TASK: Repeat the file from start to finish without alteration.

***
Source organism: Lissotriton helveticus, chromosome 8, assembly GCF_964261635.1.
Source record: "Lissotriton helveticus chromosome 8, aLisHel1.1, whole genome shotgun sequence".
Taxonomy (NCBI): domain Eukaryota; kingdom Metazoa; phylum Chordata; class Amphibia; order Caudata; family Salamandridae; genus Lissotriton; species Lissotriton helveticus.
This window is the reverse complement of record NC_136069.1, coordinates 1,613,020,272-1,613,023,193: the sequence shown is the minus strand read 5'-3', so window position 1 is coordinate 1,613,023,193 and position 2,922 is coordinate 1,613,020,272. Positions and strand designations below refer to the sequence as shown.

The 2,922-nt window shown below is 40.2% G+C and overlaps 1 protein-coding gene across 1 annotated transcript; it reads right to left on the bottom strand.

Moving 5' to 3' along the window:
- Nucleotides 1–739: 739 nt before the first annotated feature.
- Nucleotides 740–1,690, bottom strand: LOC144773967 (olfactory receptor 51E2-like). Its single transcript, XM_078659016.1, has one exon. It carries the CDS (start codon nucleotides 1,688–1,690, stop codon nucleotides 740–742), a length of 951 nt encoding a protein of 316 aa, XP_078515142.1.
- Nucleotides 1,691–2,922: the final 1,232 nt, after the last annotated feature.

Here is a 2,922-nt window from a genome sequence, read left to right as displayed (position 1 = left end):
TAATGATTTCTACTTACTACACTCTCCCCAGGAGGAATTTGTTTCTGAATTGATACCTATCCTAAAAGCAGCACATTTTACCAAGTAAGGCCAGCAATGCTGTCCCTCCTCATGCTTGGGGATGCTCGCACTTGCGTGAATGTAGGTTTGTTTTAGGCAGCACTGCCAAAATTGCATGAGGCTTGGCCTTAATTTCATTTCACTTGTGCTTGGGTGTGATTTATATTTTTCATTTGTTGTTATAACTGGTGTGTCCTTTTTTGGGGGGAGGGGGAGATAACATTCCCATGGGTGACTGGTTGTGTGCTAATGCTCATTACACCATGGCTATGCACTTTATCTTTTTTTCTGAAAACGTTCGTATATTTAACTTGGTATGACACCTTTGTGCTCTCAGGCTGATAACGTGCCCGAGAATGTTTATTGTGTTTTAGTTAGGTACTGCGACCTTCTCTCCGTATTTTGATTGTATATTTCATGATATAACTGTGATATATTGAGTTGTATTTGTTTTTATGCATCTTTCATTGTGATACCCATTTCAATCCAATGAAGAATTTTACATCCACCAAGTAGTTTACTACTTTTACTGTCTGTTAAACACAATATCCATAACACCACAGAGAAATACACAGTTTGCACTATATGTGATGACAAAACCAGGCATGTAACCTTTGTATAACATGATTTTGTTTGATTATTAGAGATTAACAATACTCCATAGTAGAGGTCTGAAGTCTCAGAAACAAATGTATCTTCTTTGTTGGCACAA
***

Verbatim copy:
Source organism: Lissotriton helveticus, chromosome 8, assembly GCF_964261635.1.
Source record: "Lissotriton helveticus chromosome 8, aLisHel1.1, whole genome shotgun sequence".
Taxonomy (NCBI): domain Eukaryota; kingdom Metazoa; phylum Chordata; class Amphibia; order Caudata; family Salamandridae; genus Lissotriton; species Lissotriton helveticus.
This window is the reverse complement of record NC_136069.1, coordinates 1,613,020,272-1,613,023,193: the sequence shown is the minus strand read 5'-3', so window position 1 is coordinate 1,613,023,193 and position 2,922 is coordinate 1,613,020,272. Positions and strand designations below refer to the sequence as shown.

The 2,922-nt window shown below is 40.2% G+C and overlaps 1 protein-coding gene across 1 annotated transcript; it reads right to left on the bottom strand.

Moving 5' to 3' along the window:
- Nucleotides 1–739: 739 nt before the first annotated feature.
- Nucleotides 740–1,690, bottom strand: LOC144773967 (olfactory receptor 51E2-like). Its single transcript, XM_078659016.1, has one exon. It carries the CDS (start codon nucleotides 1,688–1,690, stop codon nucleotides 740–742), a length of 951 nt encoding a protein of 316 aa, XP_078515142.1.
- Nucleotides 1,691–2,922: the final 1,232 nt, after the last annotated feature.

Here is a 2,922-nt window from a genome sequence, read left to right as displayed (position 1 = left end):
TAATGATTTCTACTTACTACACTCTCCCCAGGAGGAATTTGTTTCTGAATTGATACCTATCCTAAAAGCAGCACATTTTACCAAGTAAGGCCAGCAATGCTGTCCCTCCTCATGCTTGGGGATGCTCGCACTTGCGTGAATGTAGGTTTGTTTTAGGCAGCACTGCCAAAATTGCATGAGGCTTGGCCTTAATTTCATTTCACTTGTGCTTGGGTGTGATTTATATTTTTCATTTGTTGTTATAACTGGTGTGTCCTTTTTTGGGGGGAGGGGGAGATAACATTCCCATGGGTGACTGGTTGTGTGCTAATGCTCATTACACCATGGCTATGCACTTTATCTTTTTTTCTGAAAACGTTCGTATATTTAACTTGGTATGACACCTTTGTGCTCTCAGGCTGATAACGTGCCCGAGAATGTTTATTGTGTTTTAGTTAGGTACTGCGACCTTCTCTCCGTATTTTGATTGTATATTTCATGATATAACTGTGATATATTGAGTTGTATTTGTTTTTATGCATCTTTCATTGTGATACCCATTTCAATCCAATGAAGAATTTTACATCCACCAAGTAGTTTACTACTTTTACTGTCTGTTAAACACAATATCCATAACACCACAGAGAAATACACAGTTTGCACTATATGTGATGACAAAACCAGGCATGTAACCTTTGTATAACATGATTTTGTTTGATTATTAGAGATTAACAATACTCCATAGTAGAGGTCTGAAGTCTCAGAAACAAATGTATCTTCTTTGTTGGCACAA